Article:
The brightly lit trees provide a soothing relief to my mild winterblues. The unusually cold winter night did not bother me as I was walking on the streets lined with wreaths. It is a spectacle to behold staged by the entire community who willingly participates in a stark contrast to the commercial holiday season decorations of New York City. This is McAdenville, which is fondly called as Christmastown of USA for its Christmas tradition of decorating almost all the houses with lights in the colors of red, green and and white between Dec 1st and Dec 26th. Added to that, there are 375 trees lit up and 200 wreaths placed on city light posts. This town was added to the National Register of Historical Places in 2009.
It all started in 1956 when McAdenville men’s club devised a plan to decorate 9 trees with the lights. Supported by the Pharr Yarns, the largest employer in the town, since then it has become a tradition where this small textile town turns into a heaven on earth. Every year, one student of the McAdenville elementary school gets an opportunity to turn on the switches for the display lights on Dec 1st. The lights are automatically lit at 5:30 pm and 9:30 pm on weekdays and 5:30 pm to 11:00 pm on weekends.
I had spent the holiday season in the previous years going to tropical places complimented by a day or 2 in the New York city soaking in the lights to fight off my mild winterblues. This year I stayed home and was looking for a local place to go when I stumbled upon McAdenville in Gaston county in NC, a suburb of both Charlotte and Gastonia.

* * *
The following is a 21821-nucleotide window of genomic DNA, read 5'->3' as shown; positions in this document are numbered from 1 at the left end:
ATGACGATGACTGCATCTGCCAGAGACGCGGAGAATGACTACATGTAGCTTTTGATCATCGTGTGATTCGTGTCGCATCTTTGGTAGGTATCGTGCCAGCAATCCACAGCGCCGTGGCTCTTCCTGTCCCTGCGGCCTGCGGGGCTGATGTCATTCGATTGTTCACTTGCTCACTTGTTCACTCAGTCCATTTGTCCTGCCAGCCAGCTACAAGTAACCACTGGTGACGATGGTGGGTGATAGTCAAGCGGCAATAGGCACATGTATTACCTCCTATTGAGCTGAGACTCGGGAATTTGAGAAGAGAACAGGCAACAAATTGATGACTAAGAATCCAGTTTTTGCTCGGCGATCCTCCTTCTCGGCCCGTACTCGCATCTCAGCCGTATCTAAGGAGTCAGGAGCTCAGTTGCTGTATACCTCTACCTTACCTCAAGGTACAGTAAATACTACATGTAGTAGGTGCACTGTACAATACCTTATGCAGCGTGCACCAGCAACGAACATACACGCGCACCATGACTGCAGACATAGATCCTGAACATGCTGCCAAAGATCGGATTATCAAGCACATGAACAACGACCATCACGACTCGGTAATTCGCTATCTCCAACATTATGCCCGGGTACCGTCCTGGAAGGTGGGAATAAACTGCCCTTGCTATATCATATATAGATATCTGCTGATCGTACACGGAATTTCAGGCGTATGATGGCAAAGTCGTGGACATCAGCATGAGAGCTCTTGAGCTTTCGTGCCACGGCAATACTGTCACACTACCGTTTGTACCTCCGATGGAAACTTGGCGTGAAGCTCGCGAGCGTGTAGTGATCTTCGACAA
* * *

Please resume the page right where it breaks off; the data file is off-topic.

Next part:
So I made plans to travel to McAdenville on Christmas eve. I reach there before the lights gets turned on automatically at 5:30 pm. As I walk, the cars had started their “bumper-to-bumper” traffic parade. I understand this is the case every day. The license plates of the cars are from different states of USA, even as far as Oregon. As I walk around, the crowds had started to gather near the pond area. Owners of a house play santa for little children in a small sleigh placed in their house lawn and a line gather with little children and their parents for a photographic opportunity with the “santa’. I chat with a resident who is more curious to know where I was from. When I mention I am from Chapel Hill, NC, the topic veers towards Tar Heels and UNC. After few minutes of our interesting little conversation, he moves aside for me to take a picture of his house. Many of the localities are restricted for the tourists offering privacy to the residents. I see police officers from many neighboring towns assemble for the security of the town near the firestation. As I walk to the main street the crowds had thinned out probably due to the unusual cold weather though the road is crowded with the cars. All the restaurants and shops were closed, being the Christmas eve. Fully satisfied and wanting to grab a quick dinner, I walk back to the parking lot in the McAdenville Elementary school, where I had parked due to the convenience of getting out of the town quickly without getting stuck in the traffic and head to Gastonia, where I had booked my hotel for the night.
Park your car in the McAdenville elementary school for easy get away from the town.
Walking is the best way to see the town and get proper photographs.
Reach McAdenville before the lights are turned on as you get parking space easily
Carry food and drinks with you as it is a small town and the restaurants are filled quickly
Hotels are available in Gastonia and Charlotte. I stayed in Gastonia.
Franklin Street – Food Haven in the RTP – VisitNC-1 – http://randomvoyager.com/franklin/